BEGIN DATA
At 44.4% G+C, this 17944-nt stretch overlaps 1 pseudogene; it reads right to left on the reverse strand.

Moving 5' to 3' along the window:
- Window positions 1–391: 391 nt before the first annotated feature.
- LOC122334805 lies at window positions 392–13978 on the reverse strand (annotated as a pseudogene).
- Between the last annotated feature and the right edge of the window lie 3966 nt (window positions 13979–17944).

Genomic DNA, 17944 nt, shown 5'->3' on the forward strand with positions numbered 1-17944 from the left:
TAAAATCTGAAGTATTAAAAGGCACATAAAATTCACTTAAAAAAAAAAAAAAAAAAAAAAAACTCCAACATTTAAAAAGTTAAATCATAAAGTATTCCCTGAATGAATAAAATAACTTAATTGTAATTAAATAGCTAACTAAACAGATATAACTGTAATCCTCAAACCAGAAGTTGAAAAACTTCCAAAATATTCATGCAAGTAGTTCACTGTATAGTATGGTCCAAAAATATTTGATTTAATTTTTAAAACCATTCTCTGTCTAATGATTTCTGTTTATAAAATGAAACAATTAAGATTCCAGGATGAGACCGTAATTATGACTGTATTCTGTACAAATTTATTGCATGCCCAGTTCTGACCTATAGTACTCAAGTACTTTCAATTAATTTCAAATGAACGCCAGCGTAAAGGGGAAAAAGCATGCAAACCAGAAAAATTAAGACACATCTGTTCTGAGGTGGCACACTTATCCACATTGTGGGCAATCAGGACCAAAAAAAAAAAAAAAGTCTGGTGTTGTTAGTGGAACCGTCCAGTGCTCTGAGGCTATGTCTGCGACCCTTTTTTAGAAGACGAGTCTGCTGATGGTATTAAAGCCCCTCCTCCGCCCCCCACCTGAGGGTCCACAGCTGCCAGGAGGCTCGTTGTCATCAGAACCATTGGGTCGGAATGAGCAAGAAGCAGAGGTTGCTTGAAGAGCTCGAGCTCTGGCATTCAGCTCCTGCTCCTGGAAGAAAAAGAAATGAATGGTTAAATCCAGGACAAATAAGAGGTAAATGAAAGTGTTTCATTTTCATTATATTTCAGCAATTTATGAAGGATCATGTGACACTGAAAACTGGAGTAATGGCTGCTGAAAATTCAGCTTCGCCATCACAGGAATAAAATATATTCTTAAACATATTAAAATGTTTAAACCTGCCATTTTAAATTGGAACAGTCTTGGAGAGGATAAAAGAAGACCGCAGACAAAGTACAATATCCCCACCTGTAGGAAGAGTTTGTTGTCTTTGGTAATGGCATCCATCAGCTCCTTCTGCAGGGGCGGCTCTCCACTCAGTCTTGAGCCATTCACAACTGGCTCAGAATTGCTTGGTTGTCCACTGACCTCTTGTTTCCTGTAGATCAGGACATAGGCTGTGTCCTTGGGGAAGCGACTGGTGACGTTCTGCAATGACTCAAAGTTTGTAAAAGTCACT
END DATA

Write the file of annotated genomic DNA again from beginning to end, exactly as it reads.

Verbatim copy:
At 44.4% G+C, this 17944-nt stretch overlaps 1 pseudogene; it reads right to left on the reverse strand.

Moving 5' to 3' along the window:
- Window positions 1–391: 391 nt before the first annotated feature.
- LOC122334805 lies at window positions 392–13978 on the reverse strand (annotated as a pseudogene).
- Between the last annotated feature and the right edge of the window lie 3966 nt (window positions 13979–17944).

Genomic DNA, 17944 nt, shown 5'->3' on the forward strand with positions numbered 1-17944 from the left:
TAAAATCTGAAGTATTAAAAGGCACATAAAATTCACTTAAAAAAAAAAAAAAAAAAAAAAAACTCCAACATTTAAAAAGTTAAATCATAAAGTATTCCCTGAATGAATAAAATAACTTAATTGTAATTAAATAGCTAACTAAACAGATATAACTGTAATCCTCAAACCAGAAGTTGAAAAACTTCCAAAATATTCATGCAAGTAGTTCACTGTATAGTATGGTCCAAAAATATTTGATTTAATTTTTAAAACCATTCTCTGTCTAATGATTTCTGTTTATAAAATGAAACAATTAAGATTCCAGGATGAGACCGTAATTATGACTGTATTCTGTACAAATTTATTGCATGCCCAGTTCTGACCTATAGTACTCAAGTACTTTCAATTAATTTCAAATGAACGCCAGCGTAAAGGGGAAAAAGCATGCAAACCAGAAAAATTAAGACACATCTGTTCTGAGGTGGCACACTTATCCACATTGTGGGCAATCAGGACCAAAAAAAAAAAAAAAGTCTGGTGTTGTTAGTGGAACCGTCCAGTGCTCTGAGGCTATGTCTGCGACCCTTTTTTAGAAGACGAGTCTGCTGATGGTATTAAAGCCCCTCCTCCGCCCCCCACCTGAGGGTCCACAGCTGCCAGGAGGCTCGTTGTCATCAGAACCATTGGGTCGGAATGAGCAAGAAGCAGAGGTTGCTTGAAGAGCTCGAGCTCTGGCATTCAGCTCCTGCTCCTGGAAGAAAAAGAAATGAATGGTTAAATCCAGGACAAATAAGAGGTAAATGAAAGTGTTTCATTTTCATTATATTTCAGCAATTTATGAAGGATCATGTGACACTGAAAACTGGAGTAATGGCTGCTGAAAATTCAGCTTCGCCATCACAGGAATAAAATATATTCTTAAACATATTAAAATGTTTAAACCTGCCATTTTAAATTGGAACAGTCTTGGAGAGGATAAAAGAAGACCGCAGACAAAGTACAATATCCCCACCTGTAGGAAGAGTTTGTTGTCTTTGGTAATGGCATCCATCAGCTCCTTCTGCAGGGGCGGCTCTCCACTCAGTCTTGAGCCATTCACAACTGGCTCAGAATTGCTTGGTTGTCCACTGACCTCTTGTTTCCTGTAGATCAGGACATAGGCTGTGTCCTTGGGGAAGCGACTGGTGACGTTCTGCAATGACTCAAAGTTTGTAAAAGTCACT